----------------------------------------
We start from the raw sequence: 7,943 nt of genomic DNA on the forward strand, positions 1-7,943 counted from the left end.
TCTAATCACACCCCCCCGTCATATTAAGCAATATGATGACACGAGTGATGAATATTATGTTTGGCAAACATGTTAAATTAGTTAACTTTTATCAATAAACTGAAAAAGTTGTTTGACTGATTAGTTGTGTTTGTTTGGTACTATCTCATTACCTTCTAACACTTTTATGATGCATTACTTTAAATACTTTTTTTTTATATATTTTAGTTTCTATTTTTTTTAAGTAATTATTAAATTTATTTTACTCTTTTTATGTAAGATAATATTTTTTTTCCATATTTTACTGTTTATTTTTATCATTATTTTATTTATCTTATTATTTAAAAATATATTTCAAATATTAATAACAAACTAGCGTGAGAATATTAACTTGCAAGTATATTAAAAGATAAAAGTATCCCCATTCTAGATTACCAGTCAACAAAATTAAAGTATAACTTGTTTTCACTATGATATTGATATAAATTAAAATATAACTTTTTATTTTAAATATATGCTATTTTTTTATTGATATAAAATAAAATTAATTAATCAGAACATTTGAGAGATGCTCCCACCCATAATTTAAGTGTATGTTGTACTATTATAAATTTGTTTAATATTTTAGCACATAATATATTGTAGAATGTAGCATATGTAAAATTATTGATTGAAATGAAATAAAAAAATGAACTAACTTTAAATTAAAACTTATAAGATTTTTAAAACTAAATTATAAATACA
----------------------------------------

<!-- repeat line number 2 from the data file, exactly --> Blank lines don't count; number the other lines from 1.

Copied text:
TCTAATCACACCCCCCCGTCATATTAAGCAATATGATGACACGAGTGATGAATATTATGTTTGGCAAACATGTTAAATTAGTTAACTTTTATCAATAAACTGAAAAAGTTGTTTGACTGATTAGTTGTGTTTGTTTGGTACTATCTCATTACCTTCTAACACTTTTATGATGCATTACTTTAAATACTTTTTTTTTATATATTTTAGTTTCTATTTTTTTTAAGTAATTATTAAATTTATTTTACTCTTTTTATGTAAGATAATATTTTTTTTCCATATTTTACTGTTTATTTTTATCATTATTTTATTTATCTTATTATTTAAAAATATATTTCAAATATTAATAACAAACTAGCGTGAGAATATTAACTTGCAAGTATATTAAAAGATAAAAGTATCCCCATTCTAGATTACCAGTCAACAAAATTAAAGTATAACTTGTTTTCACTATGATATTGATATAAATTAAAATATAACTTTTTATTTTAAATATATGCTATTTTTTTATTGATATAAAATAAAATTAATTAATCAGAACATTTGAGAGATGCTCCCACCCATAATTTAAGTGTATGTTGTACTATTATAAATTTGTTTAATATTTTAGCACATAATATATTGTAGAATGTAGCATATGTAAAATTATTGATTGAAATGAAATAAAAAAATGAACTAACTTTAAATTAAAACTTATAAGATTTTTAAAACTAAATTATAAATACA